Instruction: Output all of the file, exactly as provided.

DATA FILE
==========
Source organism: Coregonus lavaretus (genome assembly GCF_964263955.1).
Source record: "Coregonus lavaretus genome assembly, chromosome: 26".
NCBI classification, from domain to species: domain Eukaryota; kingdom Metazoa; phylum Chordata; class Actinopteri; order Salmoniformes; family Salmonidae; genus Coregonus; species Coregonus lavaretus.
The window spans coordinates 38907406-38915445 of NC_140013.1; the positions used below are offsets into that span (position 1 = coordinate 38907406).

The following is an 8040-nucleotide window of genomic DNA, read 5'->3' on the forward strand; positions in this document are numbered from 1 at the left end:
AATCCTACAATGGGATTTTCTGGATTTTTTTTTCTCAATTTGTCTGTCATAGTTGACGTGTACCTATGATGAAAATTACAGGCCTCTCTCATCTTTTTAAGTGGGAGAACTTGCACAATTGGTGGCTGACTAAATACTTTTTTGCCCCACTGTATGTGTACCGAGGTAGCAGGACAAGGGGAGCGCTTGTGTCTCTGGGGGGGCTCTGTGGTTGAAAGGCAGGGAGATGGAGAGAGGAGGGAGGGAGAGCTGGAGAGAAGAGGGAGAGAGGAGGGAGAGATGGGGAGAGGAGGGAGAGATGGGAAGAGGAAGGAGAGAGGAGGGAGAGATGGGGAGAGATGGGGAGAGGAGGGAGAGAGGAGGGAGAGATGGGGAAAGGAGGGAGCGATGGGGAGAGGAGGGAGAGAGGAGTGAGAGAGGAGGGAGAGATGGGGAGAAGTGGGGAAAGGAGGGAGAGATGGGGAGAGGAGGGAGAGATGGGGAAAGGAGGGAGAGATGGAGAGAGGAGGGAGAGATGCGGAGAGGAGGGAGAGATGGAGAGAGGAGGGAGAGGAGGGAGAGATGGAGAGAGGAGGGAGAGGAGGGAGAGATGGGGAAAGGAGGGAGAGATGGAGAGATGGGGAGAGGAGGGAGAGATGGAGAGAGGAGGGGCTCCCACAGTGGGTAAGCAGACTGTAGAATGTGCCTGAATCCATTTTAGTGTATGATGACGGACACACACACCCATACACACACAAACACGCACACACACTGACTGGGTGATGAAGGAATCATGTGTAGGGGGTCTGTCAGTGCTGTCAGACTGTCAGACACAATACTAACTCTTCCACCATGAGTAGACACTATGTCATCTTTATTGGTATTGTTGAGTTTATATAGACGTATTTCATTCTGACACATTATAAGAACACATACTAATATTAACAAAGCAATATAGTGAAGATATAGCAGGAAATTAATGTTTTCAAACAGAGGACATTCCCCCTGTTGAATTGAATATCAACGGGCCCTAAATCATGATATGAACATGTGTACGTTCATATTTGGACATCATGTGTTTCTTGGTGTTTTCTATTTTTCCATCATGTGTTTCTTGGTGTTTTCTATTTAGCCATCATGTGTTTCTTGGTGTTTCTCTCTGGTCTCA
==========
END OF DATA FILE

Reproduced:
Source organism: Coregonus lavaretus (genome assembly GCF_964263955.1).
Source record: "Coregonus lavaretus genome assembly, chromosome: 26".
NCBI classification, from domain to species: domain Eukaryota; kingdom Metazoa; phylum Chordata; class Actinopteri; order Salmoniformes; family Salmonidae; genus Coregonus; species Coregonus lavaretus.
The window spans coordinates 38907406-38915445 of NC_140013.1; the positions used below are offsets into that span (position 1 = coordinate 38907406).

The following is an 8040-nucleotide window of genomic DNA, read 5'->3' on the forward strand; positions in this document are numbered from 1 at the left end:
AATCCTACAATGGGATTTTCTGGATTTTTTTTTCTCAATTTGTCTGTCATAGTTGACGTGTACCTATGATGAAAATTACAGGCCTCTCTCATCTTTTTAAGTGGGAGAACTTGCACAATTGGTGGCTGACTAAATACTTTTTTGCCCCACTGTATGTGTACCGAGGTAGCAGGACAAGGGGAGCGCTTGTGTCTCTGGGGGGGCTCTGTGGTTGAAAGGCAGGGAGATGGAGAGAGGAGGGAGGGAGAGCTGGAGAGAAGAGGGAGAGAGGAGGGAGAGATGGGGAGAGGAGGGAGAGATGGGAAGAGGAAGGAGAGAGGAGGGAGAGATGGGGAGAGATGGGGAGAGGAGGGAGAGAGGAGGGAGAGATGGGGAAAGGAGGGAGCGATGGGGAGAGGAGGGAGAGAGGAGTGAGAGAGGAGGGAGAGATGGGGAGAAGTGGGGAAAGGAGGGAGAGATGGGGAGAGGAGGGAGAGATGGGGAAAGGAGGGAGAGATGGAGAGAGGAGGGAGAGATGCGGAGAGGAGGGAGAGATGGAGAGAGGAGGGAGAGGAGGGAGAGATGGAGAGAGGAGGGAGAGGAGGGAGAGATGGGGAAAGGAGGGAGAGATGGAGAGATGGGGAGAGGAGGGAGAGATGGAGAGAGGAGGGGCTCCCACAGTGGGTAAGCAGACTGTAGAATGTGCCTGAATCCATTTTAGTGTATGATGACGGACACACACACCCATACACACACAAACACGCACACACACTGACTGGGTGATGAAGGAATCATGTGTAGGGGGTCTGTCAGTGCTGTCAGACTGTCAGACACAATACTAACTCTTCCACCATGAGTAGACACTATGTCATCTTTATTGGTATTGTTGAGTTTATATAGACGTATTTCATTCTGACACATTATAAGAACACATACTAATATTAACAAAGCAATATAGTGAAGATATAGCAGGAAATTAATGTTTTCAAACAGAGGACATTCCCCCTGTTGAATTGAATATCAACGGGCCCTAAATCATGATATGAACATGTGTACGTTCATATTTGGACATCATGTGTTTCTTGGTGTTTTCTATTTTTCCATCATGTGTTTCTTGGTGTTTTCTATTTAGCCATCATGTGTTTCTTGGTGTTTCTCTCTGGTCTCA